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VWN News: For plants on alien worlds, it isn't easy being green
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 For plants on alien worlds, it isn't easy being green

This story is from the category Total Immersion
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Date posted: 11/04/2007

Work done by Nancy Kiang of the NASA Goddard Institute for Space Sciences in New York may have a bearing on the environment within realistic virtual worlds.

Kiang worked with NASA's Virtual Planetary Laboratory at Caltech to determine the best plant leaf colours for photosynthesis on worlds which have differing coloured suns.

Terrestrial photosynthesis depends mostly on red light, the most abundant wavelength reaching the Earth's surface, and blue light, the most energetic. Plants also absorb green light, but reflect a good deal of it back, so leaves usually look green to the eye.

Because plants on planets with stars of differing colour and size, will be dealing with different radiation bands, their colouring would be radically different.

Brighter stars emit more blue and ultraviolet light than the Sun. An oxygen atmosphere would form ozone that blocks the ultraviolet but transmits more blue light to the ground than on the Earth. In response, life would evolve a type of photosynthesis that strongly absorbs blue light, and probably green as well. Kiang says yellow, orange, and red would likely be reflected, so the foliage would wear bright autumn colours all year round.

A star slightly dimmer than the Sun would deliver a solar-like spectrum to the surface of a terrestrial planet, so its foliage would look much like the Earth's.

But plants would be different on planets orbiting small M-type stars, or red dwarfs, which are between 10% and 50% the mass of the Sun. Red dwarfs, which comprise 85% of the galaxy's stars, emit strongly at invisible infrared wavelengths but produce little blue light.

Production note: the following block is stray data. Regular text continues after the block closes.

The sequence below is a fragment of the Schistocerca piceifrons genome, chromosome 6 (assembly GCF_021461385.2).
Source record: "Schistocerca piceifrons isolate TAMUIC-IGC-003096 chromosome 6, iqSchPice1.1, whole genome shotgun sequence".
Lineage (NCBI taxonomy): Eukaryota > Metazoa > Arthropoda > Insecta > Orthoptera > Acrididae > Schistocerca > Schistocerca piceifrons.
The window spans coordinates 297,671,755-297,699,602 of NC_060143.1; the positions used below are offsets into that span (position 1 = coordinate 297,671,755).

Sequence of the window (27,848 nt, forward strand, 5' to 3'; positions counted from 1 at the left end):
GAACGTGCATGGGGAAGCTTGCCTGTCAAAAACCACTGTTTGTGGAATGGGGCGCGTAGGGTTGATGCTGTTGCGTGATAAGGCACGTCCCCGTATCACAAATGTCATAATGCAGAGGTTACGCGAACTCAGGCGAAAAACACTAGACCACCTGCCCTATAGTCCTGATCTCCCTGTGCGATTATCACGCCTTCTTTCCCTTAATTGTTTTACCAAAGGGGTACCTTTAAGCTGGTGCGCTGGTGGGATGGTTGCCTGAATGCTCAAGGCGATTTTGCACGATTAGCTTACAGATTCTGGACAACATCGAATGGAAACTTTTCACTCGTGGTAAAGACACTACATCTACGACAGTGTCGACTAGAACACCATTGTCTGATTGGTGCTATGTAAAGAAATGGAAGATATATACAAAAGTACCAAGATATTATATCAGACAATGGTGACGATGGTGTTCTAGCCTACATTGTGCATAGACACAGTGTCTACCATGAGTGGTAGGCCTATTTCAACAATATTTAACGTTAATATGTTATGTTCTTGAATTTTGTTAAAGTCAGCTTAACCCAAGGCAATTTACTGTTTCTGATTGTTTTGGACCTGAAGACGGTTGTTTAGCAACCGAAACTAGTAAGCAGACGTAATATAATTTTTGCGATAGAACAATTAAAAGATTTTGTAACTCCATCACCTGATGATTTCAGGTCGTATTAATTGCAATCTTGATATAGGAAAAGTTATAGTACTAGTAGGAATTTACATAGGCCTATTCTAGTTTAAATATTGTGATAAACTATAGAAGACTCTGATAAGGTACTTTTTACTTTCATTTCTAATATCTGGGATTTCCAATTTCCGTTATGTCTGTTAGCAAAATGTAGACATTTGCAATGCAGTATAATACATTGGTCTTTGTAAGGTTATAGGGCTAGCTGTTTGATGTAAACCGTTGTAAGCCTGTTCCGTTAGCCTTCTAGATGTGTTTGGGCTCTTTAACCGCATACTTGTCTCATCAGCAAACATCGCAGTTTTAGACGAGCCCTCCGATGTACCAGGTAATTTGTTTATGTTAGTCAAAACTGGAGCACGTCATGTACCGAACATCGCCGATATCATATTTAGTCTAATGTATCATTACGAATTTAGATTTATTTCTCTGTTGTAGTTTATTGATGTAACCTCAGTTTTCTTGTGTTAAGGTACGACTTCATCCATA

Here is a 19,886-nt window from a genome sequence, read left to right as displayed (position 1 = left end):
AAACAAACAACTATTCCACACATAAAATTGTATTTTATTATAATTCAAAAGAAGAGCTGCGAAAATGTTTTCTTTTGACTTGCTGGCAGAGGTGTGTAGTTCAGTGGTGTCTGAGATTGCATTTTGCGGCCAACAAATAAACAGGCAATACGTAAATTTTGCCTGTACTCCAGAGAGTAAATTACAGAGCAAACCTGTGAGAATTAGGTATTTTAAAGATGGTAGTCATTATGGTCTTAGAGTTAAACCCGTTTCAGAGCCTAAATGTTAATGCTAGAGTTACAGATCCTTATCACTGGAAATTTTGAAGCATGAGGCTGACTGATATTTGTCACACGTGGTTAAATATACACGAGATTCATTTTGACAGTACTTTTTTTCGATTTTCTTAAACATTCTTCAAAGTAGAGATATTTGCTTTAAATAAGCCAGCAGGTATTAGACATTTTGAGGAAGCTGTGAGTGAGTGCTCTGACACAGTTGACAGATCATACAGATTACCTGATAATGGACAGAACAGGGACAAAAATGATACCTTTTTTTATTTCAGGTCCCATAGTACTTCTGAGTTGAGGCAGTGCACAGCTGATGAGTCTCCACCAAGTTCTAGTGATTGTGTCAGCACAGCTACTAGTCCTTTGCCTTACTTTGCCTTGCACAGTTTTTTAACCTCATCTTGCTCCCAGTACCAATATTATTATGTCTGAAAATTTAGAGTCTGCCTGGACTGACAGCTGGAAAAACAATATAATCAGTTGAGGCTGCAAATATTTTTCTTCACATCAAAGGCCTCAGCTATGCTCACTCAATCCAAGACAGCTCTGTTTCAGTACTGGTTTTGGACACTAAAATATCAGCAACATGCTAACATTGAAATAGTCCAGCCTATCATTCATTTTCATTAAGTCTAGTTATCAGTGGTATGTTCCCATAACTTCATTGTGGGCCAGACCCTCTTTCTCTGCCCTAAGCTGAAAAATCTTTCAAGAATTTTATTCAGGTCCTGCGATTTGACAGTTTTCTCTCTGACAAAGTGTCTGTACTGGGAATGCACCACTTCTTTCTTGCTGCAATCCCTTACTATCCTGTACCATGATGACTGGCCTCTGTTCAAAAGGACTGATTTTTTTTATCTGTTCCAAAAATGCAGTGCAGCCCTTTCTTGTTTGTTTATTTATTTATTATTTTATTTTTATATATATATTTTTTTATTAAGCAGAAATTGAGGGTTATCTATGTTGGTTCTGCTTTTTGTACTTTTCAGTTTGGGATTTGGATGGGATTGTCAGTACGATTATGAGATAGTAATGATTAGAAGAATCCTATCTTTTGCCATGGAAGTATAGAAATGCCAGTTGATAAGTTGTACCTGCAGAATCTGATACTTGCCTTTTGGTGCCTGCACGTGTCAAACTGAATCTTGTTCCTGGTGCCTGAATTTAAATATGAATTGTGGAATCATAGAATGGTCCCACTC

"They'll definitely be absorbing in the infrared," unlike terrestrial plants, Kiang said. Because they would benefit by absorbing visible light, she says they might look black, although she admits that any colour might be possible. Whatever their colour, the plants would likely look dark for standard human vision, although not for creatures who see in infrared ? who might see any colour.

Photosynthesis might not draw enough energy from infrared light to produce the oxygen needed to block dangerous ultraviolet light from the dwarfs.

But if there were at least 9 metres of water on the planet, mats of algae would be protected from the planet-scalding ultraviolet flares produced by young red dwarf stars, says Victoria Meadows of Caltech, principal investigator at the Virtual Planetary Laboratory.

She envisions a bizarre world where microbial mats float near the surface for efficient photosynthesis when the star is calm, then sink to a safe depth when a flare hits.

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